6 Most Disappointing Teams in the 2016-2017 NBA Season So Far

6 Most Disappointing Teams in the 2016-2017 NBA Season So Far

Midway through the 2016-2017 NBA season, when everyone is gushing over the All-Star selections, there are teams trying to figure out what went wrong. Six teams stand out in their disappointment level so far this season: The Chicago Bulls, Indiana Pacers, Detroit Pistons, Orlando Magic, Minnesota Timberwolves and Portland Trail Blazers. We’ll try to see what went wrong in comparison to the lofty expectations.

Chicago Bulls

The recent set of troubles in Chicago, which included Jimmy Butler and Dwyane Wade calling out their teammates for their effort, followed by Rajon Rondo responding to them via Instagram and putting himself one step closer towards getting thrown off the team, isn’t that surprising. The Bulls were looking like a rocky build during the offseason. But it still should have been better than a sub. 500 record (23-25 at this point), barely hanging on to 8th in the East, with a negative -0.4 net rating. Butler is a star, Wade is doing well, but everything else, especially Rondo, is well below expectations, and it might explode into a million pieces, including the firing of Fred Hoiberg (and maybe other higher-ups) before it gets any better.

Detroit Pistons

After a 44-38 record last season, which meant a first playoff appearance since 2009, the Pistons were expected to go a bit higher. Right now they sit behind the Bulls in the East with a 21-25 record, featuring one of the worst offense in the NBA, 21st in offensive rating. Reggie Jackson is often attached to trade rumors and he missed about 20 games early in the season, while not producing what he gave the team in the previous season and a bit. Andre Drummond is kind of stuck, Marcus Morris remains inconsistent, and the bench isn’t giving this team the boost it needs. SVG was dreaming of an Orlando Magic 2.0 scenario, but for now Drummond isn’t becoming the defensive presence Dwight Howard was, while the crew around Drummond isn’t as good as the one Van Gundy had in Florida.

Indiana Pacers

The Pacers are 24-22, 6th in the East, so things aren’t that bad. But they fired Frank Vogel in the summer and hired Nate McMillan instead. The plan was a more offense oriented style. Quicker basketball. More points. Less isolations and offensive rigidness. But by shifting philosophies the Pacers lost their defensive uniqueness (18th in the NBA) while struggling to find consistency on offense (16th in the NBA). Monta Ellis is entering the final stage of his career (8.3 points per game), Jeff Teague isn’t scorching like in the beginning, Paul George has been shaky at times. Al Jefferson hasn’t been as useful as they hoped, and the Pacers seem to be a team stuck in the middle or just above it, for at least one more season, hoping their change in style sets in successfully eventually.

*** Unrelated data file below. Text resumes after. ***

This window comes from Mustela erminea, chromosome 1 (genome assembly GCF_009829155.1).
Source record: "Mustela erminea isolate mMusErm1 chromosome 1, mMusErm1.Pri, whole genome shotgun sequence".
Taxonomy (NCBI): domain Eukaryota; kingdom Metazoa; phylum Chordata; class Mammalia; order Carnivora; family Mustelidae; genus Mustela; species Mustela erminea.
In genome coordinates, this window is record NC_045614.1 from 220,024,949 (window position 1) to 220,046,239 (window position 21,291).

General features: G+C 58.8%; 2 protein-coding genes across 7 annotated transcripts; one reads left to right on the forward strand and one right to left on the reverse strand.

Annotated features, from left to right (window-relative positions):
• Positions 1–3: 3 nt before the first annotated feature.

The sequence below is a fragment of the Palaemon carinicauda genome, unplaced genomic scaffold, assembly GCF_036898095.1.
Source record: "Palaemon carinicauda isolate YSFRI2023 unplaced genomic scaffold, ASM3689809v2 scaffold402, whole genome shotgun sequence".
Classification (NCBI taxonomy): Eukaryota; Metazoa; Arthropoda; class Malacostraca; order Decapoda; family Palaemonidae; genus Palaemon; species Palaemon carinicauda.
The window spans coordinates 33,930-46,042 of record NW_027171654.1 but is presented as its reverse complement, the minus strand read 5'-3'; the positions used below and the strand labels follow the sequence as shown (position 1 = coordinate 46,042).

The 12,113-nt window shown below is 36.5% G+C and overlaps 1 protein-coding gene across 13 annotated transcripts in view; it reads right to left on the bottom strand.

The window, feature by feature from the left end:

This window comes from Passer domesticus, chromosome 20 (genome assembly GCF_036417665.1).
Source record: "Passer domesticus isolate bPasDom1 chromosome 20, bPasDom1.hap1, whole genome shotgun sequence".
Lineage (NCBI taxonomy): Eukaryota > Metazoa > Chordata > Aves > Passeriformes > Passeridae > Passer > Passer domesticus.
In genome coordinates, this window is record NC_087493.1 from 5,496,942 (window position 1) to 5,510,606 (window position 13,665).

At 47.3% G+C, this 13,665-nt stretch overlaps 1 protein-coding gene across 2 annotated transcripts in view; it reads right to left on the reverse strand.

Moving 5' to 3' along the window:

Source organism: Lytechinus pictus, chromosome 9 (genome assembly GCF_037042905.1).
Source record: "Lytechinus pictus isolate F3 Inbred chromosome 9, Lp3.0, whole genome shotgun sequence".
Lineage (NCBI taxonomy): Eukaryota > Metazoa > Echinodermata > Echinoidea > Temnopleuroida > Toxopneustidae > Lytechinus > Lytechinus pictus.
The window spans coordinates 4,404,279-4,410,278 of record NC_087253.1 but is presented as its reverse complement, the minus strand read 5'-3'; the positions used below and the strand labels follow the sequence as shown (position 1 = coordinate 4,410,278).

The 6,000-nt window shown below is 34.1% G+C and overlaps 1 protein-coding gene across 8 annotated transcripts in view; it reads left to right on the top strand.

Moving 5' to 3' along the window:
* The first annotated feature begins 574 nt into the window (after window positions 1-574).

Minnesota Timberwolves

The Timberwolves have climbed back from their awful start thanks to the top heavy form in the West, but they’re still a disappointment, especially on defense, compared to the promise in the air when Tom Thibodeau signed on. Ricky Rubio hasn’t been traded, yet, but he remains an issue offensively due to his inability to shoot the ball from outside the paint. The team relies too heavily on Towns, Wiggins and LaVine, while Gorgui Dieng shouldn’t be a 32-minutes a night player, Shabazz Muhammad will never develop into more than an inconsistent bench scorer, Kris Dunn might not be the point guard answer they’ve dreamed of, and Nemanja Bjelica sums up a bench that is struggling giving an extra something to a hungry team. Ranking 23rd in the league defensively is quite shocking considering the personnel and the coach, but the team losing too many close games has probably hurt them more than anything else.

Orlando Magic

The Magic were a short-term build this offseason to make the playoffs. Frank Vogel was brought in to add a defensive touch with his postseason experience. Serge Ibaka, Bismack Biyombo, Jeff Green. The Magic didn’t think about the future, but about making the postseason for the first time since Howard left. It’s not looking good right now at 18-30, a worse winning pace compared to last season. The offense is 29th in the NBA and the defense isn’t much better. Vogel has too many big men and not enough shooting, with Green proving to be the biggest disappointment, while Aaron Gordon remains someone who is probably being played out of position. He’s an OK small forward, but could be a very good power forward, something the Magic don’t need right now.

Portland Trail Blazers

Winning 3 games in a row has put the Blazers within reach of the 8th spot in the West again. But after a close to magical 2015-2016 regular season, the Blazers are struggling to find anything positive beyond Damian Lillard and C.J. McCollum, two highly productive guards who won’t be in the All-Star game. Not new for Lillard, new for McCollum, learning about how often Blazers players get snubbed. But focusing on a more team oriented theme, missing Faruq Al-Aminu for a while and not getting him in his previous season form has hurt this team on both ends of the floor. The Festus Ezeli injury, the disappointing producing from Alan Crabbe and especially Evan Turner; the Blazers can live with a subpar season, but they have a huge problem heading into the offseason unless they pull off some trades to even out the roster and make their wage bill look a bit more manageable. 

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